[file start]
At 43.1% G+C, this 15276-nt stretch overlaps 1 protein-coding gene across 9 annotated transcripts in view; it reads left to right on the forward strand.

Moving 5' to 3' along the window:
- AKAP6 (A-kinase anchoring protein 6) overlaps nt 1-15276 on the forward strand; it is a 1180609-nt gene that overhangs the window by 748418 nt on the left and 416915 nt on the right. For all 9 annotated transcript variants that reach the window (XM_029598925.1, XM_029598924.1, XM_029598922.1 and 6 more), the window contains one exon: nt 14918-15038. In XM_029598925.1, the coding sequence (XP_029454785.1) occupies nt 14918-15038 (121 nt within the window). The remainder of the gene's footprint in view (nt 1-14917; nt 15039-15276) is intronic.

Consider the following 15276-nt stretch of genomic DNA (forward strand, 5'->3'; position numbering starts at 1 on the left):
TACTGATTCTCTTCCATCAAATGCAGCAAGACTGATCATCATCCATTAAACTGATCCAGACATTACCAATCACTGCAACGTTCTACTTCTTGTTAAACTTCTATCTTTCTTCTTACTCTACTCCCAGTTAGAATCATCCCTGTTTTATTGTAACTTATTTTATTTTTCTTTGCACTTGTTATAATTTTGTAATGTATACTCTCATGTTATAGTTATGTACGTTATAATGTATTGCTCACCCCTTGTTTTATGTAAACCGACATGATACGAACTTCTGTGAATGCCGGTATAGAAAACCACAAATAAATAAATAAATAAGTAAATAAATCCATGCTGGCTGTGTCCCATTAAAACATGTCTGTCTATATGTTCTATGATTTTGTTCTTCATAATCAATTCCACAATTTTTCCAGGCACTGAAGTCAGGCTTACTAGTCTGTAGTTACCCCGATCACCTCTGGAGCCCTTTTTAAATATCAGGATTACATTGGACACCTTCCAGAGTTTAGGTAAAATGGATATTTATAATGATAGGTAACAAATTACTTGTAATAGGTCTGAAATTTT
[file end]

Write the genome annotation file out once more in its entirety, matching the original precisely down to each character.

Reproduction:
At 43.1% G+C, this 15276-nt stretch overlaps 1 protein-coding gene across 9 annotated transcripts in view; it reads left to right on the forward strand.

Moving 5' to 3' along the window:
- AKAP6 (A-kinase anchoring protein 6) overlaps nt 1-15276 on the forward strand; it is a 1180609-nt gene that overhangs the window by 748418 nt on the left and 416915 nt on the right. For all 9 annotated transcript variants that reach the window (XM_029598925.1, XM_029598924.1, XM_029598922.1 and 6 more), the window contains one exon: nt 14918-15038. In XM_029598925.1, the coding sequence (XP_029454785.1) occupies nt 14918-15038 (121 nt within the window). The remainder of the gene's footprint in view (nt 1-14917; nt 15039-15276) is intronic.

Consider the following 15276-nt stretch of genomic DNA (forward strand, 5'->3'; position numbering starts at 1 on the left):
TACTGATTCTCTTCCATCAAATGCAGCAAGACTGATCATCATCCATTAAACTGATCCAGACATTACCAATCACTGCAACGTTCTACTTCTTGTTAAACTTCTATCTTTCTTCTTACTCTACTCCCAGTTAGAATCATCCCTGTTTTATTGTAACTTATTTTATTTTTCTTTGCACTTGTTATAATTTTGTAATGTATACTCTCATGTTATAGTTATGTACGTTATAATGTATTGCTCACCCCTTGTTTTATGTAAACCGACATGATACGAACTTCTGTGAATGCCGGTATAGAAAACCACAAATAAATAAATAAATAAGTAAATAAATCCATGCTGGCTGTGTCCCATTAAAACATGTCTGTCTATATGTTCTATGATTTTGTTCTTCATAATCAATTCCACAATTTTTCCAGGCACTGAAGTCAGGCTTACTAGTCTGTAGTTACCCCGATCACCTCTGGAGCCCTTTTTAAATATCAGGATTACATTGGACACCTTCCAGAGTTTAGGTAAAATGGATATTTATAATGATAGGTAACAAATTACTTGTAATAGGTCTGAAATTTT